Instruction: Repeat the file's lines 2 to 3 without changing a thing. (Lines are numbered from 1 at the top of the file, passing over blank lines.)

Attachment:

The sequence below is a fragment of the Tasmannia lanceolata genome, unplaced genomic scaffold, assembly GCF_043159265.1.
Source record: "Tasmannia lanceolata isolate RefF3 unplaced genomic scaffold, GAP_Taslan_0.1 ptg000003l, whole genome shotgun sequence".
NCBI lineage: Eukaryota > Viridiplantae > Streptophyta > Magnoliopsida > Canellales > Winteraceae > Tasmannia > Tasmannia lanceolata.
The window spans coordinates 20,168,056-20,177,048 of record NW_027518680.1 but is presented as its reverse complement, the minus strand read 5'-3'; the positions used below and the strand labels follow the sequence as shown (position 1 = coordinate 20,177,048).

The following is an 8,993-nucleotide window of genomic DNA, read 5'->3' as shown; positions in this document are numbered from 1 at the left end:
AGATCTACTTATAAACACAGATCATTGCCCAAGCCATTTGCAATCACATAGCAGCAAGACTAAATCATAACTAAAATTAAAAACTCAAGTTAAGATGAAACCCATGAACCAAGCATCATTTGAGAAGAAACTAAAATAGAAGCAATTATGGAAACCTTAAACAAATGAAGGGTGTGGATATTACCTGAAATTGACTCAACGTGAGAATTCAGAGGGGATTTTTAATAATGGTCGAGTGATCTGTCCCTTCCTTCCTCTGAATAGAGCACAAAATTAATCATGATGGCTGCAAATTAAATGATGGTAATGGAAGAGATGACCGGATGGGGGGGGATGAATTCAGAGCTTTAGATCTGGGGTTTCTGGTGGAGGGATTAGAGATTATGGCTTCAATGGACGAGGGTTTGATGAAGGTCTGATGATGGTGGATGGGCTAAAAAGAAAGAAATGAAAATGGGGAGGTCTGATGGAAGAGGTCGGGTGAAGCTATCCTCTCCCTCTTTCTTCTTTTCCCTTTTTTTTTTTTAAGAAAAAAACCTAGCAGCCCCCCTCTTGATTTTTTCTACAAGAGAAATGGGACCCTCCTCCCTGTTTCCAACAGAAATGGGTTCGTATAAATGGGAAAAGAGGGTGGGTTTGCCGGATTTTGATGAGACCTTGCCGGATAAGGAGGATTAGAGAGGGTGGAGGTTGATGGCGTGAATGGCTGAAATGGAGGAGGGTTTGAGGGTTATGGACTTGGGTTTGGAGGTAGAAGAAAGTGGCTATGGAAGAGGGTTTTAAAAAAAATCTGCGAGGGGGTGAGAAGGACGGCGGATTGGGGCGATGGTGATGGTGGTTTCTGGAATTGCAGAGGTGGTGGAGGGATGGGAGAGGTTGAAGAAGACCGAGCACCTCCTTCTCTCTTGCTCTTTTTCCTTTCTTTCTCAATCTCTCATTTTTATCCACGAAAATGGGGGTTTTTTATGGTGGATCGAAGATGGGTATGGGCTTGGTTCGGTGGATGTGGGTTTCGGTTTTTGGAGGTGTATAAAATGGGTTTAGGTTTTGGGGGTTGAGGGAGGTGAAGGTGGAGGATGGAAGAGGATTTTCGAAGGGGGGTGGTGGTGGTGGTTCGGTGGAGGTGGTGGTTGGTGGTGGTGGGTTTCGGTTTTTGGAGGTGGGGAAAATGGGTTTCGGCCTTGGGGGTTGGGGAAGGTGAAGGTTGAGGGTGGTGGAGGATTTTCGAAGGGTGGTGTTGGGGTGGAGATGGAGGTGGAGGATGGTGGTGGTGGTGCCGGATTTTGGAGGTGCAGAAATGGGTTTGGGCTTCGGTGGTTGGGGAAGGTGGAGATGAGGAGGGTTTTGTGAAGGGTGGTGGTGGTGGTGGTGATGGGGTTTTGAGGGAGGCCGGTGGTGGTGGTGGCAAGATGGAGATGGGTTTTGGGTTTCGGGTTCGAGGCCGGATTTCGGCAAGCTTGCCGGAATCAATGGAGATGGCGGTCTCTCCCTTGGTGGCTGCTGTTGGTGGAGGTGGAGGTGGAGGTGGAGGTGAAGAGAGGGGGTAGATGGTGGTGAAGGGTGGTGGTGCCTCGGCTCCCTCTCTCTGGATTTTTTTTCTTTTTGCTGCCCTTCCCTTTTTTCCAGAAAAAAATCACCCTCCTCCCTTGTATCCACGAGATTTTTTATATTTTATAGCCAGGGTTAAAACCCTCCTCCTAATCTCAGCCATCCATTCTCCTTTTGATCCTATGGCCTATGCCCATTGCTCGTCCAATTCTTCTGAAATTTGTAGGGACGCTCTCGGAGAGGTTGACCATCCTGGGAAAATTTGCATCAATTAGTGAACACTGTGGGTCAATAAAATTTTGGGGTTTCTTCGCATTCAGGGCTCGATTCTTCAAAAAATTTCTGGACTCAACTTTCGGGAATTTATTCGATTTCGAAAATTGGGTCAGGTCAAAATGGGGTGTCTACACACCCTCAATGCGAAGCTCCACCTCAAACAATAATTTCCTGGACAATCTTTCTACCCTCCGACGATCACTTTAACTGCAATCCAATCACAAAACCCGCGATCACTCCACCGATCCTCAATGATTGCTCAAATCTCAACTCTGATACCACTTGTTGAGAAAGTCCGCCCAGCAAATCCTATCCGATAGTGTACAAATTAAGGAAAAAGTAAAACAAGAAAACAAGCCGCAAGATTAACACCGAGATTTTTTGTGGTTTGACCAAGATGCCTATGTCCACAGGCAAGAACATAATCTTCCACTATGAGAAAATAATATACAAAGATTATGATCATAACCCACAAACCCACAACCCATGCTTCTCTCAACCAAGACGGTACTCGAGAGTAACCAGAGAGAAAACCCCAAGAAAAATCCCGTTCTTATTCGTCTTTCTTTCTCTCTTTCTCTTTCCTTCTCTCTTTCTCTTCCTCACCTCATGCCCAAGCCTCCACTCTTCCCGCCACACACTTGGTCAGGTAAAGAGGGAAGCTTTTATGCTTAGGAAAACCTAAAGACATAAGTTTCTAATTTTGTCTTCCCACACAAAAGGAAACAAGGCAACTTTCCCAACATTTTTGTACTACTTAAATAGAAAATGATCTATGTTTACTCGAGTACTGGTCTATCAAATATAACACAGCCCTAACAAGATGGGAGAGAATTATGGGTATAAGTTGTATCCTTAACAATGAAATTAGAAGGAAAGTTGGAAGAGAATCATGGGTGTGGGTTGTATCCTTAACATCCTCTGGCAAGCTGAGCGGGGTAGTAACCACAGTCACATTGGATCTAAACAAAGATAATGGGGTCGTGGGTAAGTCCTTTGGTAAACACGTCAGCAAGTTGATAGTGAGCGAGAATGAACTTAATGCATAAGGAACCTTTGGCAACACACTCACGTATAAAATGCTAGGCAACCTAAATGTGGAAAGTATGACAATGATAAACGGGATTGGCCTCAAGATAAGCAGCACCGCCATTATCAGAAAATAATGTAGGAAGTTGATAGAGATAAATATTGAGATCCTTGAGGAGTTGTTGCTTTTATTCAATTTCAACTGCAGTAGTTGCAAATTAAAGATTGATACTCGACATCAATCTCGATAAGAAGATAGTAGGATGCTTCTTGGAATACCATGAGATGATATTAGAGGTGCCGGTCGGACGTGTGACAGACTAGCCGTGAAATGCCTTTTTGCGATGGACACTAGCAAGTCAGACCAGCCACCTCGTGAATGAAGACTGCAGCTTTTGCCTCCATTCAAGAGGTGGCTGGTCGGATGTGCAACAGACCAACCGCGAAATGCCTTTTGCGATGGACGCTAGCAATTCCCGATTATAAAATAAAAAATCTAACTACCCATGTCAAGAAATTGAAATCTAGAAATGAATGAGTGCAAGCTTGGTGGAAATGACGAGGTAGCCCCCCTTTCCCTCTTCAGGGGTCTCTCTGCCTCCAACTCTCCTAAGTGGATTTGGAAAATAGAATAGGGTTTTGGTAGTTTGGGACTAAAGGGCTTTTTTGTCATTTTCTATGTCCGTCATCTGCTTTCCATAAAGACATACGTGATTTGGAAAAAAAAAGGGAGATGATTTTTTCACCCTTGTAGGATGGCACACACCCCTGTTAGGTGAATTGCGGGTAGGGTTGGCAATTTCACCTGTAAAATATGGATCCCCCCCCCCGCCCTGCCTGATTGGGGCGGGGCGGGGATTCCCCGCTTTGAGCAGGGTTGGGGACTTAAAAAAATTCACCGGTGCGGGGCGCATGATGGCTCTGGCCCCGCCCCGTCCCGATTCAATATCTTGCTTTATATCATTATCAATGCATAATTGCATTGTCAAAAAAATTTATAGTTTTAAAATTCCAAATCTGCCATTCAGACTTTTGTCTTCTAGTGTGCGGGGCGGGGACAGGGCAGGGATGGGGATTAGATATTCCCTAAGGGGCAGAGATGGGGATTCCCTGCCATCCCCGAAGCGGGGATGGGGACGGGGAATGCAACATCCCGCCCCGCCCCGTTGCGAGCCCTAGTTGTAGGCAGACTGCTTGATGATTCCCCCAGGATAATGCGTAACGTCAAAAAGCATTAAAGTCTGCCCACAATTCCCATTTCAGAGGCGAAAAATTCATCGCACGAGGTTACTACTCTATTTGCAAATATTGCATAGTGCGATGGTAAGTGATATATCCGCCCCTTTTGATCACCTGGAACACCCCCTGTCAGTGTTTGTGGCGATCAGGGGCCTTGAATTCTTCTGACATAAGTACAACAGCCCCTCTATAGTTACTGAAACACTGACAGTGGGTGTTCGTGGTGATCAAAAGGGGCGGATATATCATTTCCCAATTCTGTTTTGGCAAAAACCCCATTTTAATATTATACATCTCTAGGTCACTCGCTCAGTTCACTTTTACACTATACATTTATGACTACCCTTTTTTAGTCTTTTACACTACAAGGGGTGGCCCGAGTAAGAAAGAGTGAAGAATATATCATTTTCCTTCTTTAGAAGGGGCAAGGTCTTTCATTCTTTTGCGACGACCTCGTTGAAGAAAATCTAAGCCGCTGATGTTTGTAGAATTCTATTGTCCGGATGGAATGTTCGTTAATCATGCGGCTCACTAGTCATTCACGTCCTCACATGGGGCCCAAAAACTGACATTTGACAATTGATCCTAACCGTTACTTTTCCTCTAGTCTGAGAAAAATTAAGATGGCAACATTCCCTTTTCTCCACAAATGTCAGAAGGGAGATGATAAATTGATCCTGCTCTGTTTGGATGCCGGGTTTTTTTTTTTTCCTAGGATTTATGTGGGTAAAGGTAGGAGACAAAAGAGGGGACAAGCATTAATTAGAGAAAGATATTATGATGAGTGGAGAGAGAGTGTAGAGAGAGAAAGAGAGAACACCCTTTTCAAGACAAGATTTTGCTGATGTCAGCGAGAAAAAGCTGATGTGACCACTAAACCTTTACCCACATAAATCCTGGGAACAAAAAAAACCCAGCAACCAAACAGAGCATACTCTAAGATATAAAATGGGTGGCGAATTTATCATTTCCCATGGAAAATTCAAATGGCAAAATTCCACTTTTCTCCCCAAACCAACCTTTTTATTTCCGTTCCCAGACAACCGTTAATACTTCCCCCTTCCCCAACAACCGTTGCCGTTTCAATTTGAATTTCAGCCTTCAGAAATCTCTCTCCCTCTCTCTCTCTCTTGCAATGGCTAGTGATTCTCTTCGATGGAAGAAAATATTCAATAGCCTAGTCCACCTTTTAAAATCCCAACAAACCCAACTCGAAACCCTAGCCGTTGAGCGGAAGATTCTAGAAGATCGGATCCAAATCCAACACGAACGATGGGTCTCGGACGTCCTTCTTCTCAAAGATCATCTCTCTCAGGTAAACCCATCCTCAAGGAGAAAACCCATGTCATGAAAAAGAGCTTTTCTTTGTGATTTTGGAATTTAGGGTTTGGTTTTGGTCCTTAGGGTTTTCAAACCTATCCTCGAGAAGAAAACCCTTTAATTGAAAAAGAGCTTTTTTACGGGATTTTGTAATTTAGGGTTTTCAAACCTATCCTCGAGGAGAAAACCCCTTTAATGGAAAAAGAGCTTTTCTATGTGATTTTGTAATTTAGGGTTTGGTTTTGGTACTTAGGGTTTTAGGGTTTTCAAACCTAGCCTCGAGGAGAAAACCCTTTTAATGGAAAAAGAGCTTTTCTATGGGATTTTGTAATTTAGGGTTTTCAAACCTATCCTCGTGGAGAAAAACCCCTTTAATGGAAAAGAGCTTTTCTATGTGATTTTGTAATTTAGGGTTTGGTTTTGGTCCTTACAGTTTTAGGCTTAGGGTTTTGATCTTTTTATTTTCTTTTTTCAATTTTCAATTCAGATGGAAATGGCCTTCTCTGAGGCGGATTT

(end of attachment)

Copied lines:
Source record: "Tasmannia lanceolata isolate RefF3 unplaced genomic scaffold, GAP_Taslan_0.1 ptg000003l, whole genome shotgun sequence".
NCBI lineage: Eukaryota > Viridiplantae > Streptophyta > Magnoliopsida > Canellales > Winteraceae > Tasmannia > Tasmannia lanceolata.